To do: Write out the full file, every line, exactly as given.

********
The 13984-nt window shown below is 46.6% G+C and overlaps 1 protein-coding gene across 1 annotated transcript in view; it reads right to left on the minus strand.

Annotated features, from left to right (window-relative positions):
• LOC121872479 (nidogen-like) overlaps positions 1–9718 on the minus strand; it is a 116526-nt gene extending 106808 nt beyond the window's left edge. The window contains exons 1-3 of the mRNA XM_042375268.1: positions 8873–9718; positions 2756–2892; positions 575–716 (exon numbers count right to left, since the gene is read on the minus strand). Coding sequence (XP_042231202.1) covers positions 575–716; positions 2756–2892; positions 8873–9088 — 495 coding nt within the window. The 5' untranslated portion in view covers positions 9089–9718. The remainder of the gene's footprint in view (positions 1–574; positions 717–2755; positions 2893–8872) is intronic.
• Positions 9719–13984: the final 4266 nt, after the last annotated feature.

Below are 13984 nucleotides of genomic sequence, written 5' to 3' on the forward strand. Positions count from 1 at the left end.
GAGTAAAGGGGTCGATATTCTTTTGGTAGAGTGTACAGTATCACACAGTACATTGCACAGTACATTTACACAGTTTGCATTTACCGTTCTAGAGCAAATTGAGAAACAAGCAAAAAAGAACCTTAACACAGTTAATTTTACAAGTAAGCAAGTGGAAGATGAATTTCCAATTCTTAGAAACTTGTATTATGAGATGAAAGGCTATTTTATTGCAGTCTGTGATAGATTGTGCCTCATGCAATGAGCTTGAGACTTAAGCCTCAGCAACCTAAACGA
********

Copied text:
The 13984-nt window shown below is 46.6% G+C and overlaps 1 protein-coding gene across 1 annotated transcript in view; it reads right to left on the minus strand.

Annotated features, from left to right (window-relative positions):
• LOC121872479 (nidogen-like) overlaps positions 1–9718 on the minus strand; it is a 116526-nt gene extending 106808 nt beyond the window's left edge. The window contains exons 1-3 of the mRNA XM_042375268.1: positions 8873–9718; positions 2756–2892; positions 575–716 (exon numbers count right to left, since the gene is read on the minus strand). Coding sequence (XP_042231202.1) covers positions 575–716; positions 2756–2892; positions 8873–9088 — 495 coding nt within the window. The 5' untranslated portion in view covers positions 9089–9718. The remainder of the gene's footprint in view (positions 1–574; positions 717–2755; positions 2893–8872) is intronic.
• Positions 9719–13984: the final 4266 nt, after the last annotated feature.

Below are 13984 nucleotides of genomic sequence, written 5' to 3' on the forward strand. Positions count from 1 at the left end.
GAGTAAAGGGGTCGATATTCTTTTGGTAGAGTGTACAGTATCACACAGTACATTGCACAGTACATTTACACAGTTTGCATTTACCGTTCTAGAGCAAATTGAGAAACAAGCAAAAAAGAACCTTAACACAGTTAATTTTACAAGTAAGCAAGTGGAAGATGAATTTCCAATTCTTAGAAACTTGTATTATGAGATGAAAGGCTATTTTATTGCAGTCTGTGATAGATTGTGCCTCATGCAATGAGCTTGAGACTTAAGCCTCAGCAACCTAAACGA